The legislation was announced formally by prime minister Boris Johnson at an otherwise gaffe-ridden speech – almost universally described by media as “bizarre” – at the Confederation of British Industry (CBI) annual conference.
Excerpts from Johnson’s speech, published by Downing Street ahead of his appearance, said: “This is a pivotal moment; we cannot go on as we are. We have to adapt our economy to the green industrial revolution. We have to use our massive investment in science and technology and we have to raise our productivity and then we have to get out your way. We must regulate less or better and take advantage of new freedoms.
“We will require new homes and buildings to have EV charging points – with another 145,000 charging points to be installed thanks to these regulations. We are investing in new projects to turn wind power into hydrogen and our net zero strategy is expected to trigger about £90bn of private sector investment, driving the creation of high-wage, high-skilled jobs as part of our mission to unite and level-up across the country.”
Johnson said that not only will new homes, supermarkets and workplaces in England have the charging points installed, but also those undergoing major renovations and which have more than 10 parking spaces. He said that the UK can gain advantages from acting first to transition to an electrified transport sector.
Downing Street described the move to introduce the legislation as “world-leading” and said that it hoped charging an EV would become as easy as filling up with petrol or diesel.
It said, after consulting with industry, it plans to make it easier and simpler for people to go electric, by introducing simpler ways to pay whilst travelling, such as contactless, at all new fast and rapid charge points.
The government has brought forward a ban on the sale of new petrol and diesel cars to 2030. It has previously supported the installation of 250,000 home and workplace charging points, although legislators, academics, and industry have repeatedly called for an accelerated rollout of EV infrastructure; a report from the Policy Exchange think tank earlier this year said the UK must ramp up EV charging point installation by five times the current rate if the plan to phase out petrol and diesel vehicles by 2030 is to be achieved.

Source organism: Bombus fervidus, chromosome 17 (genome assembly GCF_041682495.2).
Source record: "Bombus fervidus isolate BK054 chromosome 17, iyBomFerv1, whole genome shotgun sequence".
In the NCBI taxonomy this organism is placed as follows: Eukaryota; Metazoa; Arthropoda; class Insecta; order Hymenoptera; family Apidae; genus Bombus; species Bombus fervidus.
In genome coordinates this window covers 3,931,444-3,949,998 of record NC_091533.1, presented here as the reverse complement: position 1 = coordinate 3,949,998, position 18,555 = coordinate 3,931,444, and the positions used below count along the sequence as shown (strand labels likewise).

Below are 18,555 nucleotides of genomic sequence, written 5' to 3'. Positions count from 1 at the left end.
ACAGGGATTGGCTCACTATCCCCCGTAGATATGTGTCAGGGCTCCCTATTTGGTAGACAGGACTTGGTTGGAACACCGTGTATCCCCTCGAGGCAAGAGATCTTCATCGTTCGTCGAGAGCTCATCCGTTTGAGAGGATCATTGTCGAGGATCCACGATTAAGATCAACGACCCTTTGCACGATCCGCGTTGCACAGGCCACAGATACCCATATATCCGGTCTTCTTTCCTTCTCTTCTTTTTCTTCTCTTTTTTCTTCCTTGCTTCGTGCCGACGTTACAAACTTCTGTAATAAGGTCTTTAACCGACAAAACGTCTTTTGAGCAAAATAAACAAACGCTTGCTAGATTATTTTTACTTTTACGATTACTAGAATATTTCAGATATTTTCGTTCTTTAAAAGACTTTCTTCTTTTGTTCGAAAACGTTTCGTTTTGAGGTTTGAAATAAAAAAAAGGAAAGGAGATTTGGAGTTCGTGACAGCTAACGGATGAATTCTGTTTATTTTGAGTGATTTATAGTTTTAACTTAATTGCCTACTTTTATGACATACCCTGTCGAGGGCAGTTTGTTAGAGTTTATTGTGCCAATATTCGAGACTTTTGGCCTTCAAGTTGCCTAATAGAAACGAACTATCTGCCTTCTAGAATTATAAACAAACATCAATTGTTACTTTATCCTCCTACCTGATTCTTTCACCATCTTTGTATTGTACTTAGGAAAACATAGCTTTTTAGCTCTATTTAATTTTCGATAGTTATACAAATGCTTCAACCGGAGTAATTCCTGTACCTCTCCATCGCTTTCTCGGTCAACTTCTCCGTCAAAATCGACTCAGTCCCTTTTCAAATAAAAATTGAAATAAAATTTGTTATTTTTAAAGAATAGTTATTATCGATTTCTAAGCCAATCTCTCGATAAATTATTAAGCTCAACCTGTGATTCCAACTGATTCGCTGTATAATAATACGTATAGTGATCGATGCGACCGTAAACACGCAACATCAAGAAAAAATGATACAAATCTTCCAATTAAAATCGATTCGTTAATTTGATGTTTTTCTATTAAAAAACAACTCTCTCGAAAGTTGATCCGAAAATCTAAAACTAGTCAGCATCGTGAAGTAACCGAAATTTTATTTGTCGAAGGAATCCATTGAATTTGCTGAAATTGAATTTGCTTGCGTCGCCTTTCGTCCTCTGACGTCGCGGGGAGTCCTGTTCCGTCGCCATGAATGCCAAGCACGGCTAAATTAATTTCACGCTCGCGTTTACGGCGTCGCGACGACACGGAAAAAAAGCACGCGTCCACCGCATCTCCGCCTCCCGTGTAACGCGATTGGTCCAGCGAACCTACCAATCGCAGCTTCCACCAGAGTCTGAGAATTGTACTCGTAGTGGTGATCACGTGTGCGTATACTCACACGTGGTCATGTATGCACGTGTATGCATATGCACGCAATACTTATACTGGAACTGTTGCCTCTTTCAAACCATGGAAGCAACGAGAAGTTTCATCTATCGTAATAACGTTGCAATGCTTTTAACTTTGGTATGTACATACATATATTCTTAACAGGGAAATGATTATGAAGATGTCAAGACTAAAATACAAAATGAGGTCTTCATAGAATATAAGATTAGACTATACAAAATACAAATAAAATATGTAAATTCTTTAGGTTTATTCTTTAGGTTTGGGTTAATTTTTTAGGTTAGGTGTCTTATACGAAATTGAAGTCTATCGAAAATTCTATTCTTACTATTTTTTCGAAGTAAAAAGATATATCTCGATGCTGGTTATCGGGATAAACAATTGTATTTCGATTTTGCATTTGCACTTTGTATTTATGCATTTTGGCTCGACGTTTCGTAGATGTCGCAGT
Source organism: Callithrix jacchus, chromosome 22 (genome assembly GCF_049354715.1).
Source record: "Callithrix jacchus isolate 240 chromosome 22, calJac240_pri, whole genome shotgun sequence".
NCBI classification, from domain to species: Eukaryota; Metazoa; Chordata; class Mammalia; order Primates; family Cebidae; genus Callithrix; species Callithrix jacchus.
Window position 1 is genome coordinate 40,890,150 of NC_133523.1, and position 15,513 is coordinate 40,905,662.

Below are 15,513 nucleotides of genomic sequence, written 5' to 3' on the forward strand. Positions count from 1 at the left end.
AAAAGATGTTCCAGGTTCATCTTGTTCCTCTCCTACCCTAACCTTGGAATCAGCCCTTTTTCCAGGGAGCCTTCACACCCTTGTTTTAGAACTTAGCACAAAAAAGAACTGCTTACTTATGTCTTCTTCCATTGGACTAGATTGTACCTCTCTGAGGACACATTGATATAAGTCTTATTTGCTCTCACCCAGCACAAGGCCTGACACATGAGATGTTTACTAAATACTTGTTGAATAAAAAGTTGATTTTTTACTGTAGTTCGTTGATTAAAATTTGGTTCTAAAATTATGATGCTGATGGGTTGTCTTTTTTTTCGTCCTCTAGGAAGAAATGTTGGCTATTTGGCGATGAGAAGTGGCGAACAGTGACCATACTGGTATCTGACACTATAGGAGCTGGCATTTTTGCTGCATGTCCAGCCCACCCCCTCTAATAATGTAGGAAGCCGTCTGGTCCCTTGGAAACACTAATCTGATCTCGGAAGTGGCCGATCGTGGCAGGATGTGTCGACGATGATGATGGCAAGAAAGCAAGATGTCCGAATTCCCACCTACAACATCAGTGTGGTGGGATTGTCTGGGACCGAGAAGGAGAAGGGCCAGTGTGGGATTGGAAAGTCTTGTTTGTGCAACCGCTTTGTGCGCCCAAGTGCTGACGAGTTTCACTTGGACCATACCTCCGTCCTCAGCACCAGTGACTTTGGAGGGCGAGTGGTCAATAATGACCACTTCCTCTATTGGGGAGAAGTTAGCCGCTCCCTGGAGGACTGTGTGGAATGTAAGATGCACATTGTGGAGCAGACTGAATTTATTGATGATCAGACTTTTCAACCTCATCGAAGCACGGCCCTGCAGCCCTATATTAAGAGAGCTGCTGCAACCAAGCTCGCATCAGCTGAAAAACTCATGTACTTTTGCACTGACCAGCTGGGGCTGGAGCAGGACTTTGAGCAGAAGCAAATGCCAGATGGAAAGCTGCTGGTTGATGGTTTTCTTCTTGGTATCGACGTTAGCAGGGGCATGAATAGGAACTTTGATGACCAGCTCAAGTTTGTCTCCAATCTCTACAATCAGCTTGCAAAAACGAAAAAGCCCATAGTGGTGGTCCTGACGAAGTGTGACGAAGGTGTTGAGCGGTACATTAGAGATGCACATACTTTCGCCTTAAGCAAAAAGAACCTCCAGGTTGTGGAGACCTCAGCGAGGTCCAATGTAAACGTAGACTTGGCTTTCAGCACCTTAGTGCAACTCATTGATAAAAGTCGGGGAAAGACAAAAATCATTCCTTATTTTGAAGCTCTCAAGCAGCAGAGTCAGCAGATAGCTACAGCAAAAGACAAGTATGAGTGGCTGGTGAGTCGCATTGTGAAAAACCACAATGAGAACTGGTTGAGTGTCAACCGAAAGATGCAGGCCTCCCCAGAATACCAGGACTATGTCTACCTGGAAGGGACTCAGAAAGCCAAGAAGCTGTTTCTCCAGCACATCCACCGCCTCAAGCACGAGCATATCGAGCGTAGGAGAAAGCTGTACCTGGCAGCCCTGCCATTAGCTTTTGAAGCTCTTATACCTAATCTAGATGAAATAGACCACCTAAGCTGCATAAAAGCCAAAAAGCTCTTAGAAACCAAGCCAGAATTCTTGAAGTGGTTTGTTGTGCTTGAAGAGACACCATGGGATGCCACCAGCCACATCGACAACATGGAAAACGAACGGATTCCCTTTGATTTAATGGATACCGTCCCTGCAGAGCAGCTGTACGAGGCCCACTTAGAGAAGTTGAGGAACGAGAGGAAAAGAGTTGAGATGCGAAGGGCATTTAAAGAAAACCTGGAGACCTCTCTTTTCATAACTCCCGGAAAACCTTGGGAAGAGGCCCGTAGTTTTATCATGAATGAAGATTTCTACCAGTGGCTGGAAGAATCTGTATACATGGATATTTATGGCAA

Alan McCleave, regional manager at NewMotion, commented: “In order to improve the user experience and thereby further encourage EV adoption, EV charging needs to be prioritised, and this move is getting the country one step closer to mass EV adoption of EVs […] While this new initiative is proof that policy support will be vital for effective charging infrastructure, we must also see greater collaboration amongst charging solution providers across the UK to achieve this target, with interoperability at the core of this.”
At ‘Transport Day’ at Cop26 in Glasgow earlier this month, a group of over 100 countries, companies, states and cities committed to phasing out petrol and diesel vehicles by 2040. However, some of the most important players were notably absent from the list of signatories, including the two largest car markets (the US and China) and automakers (Toyota and Volkswagen).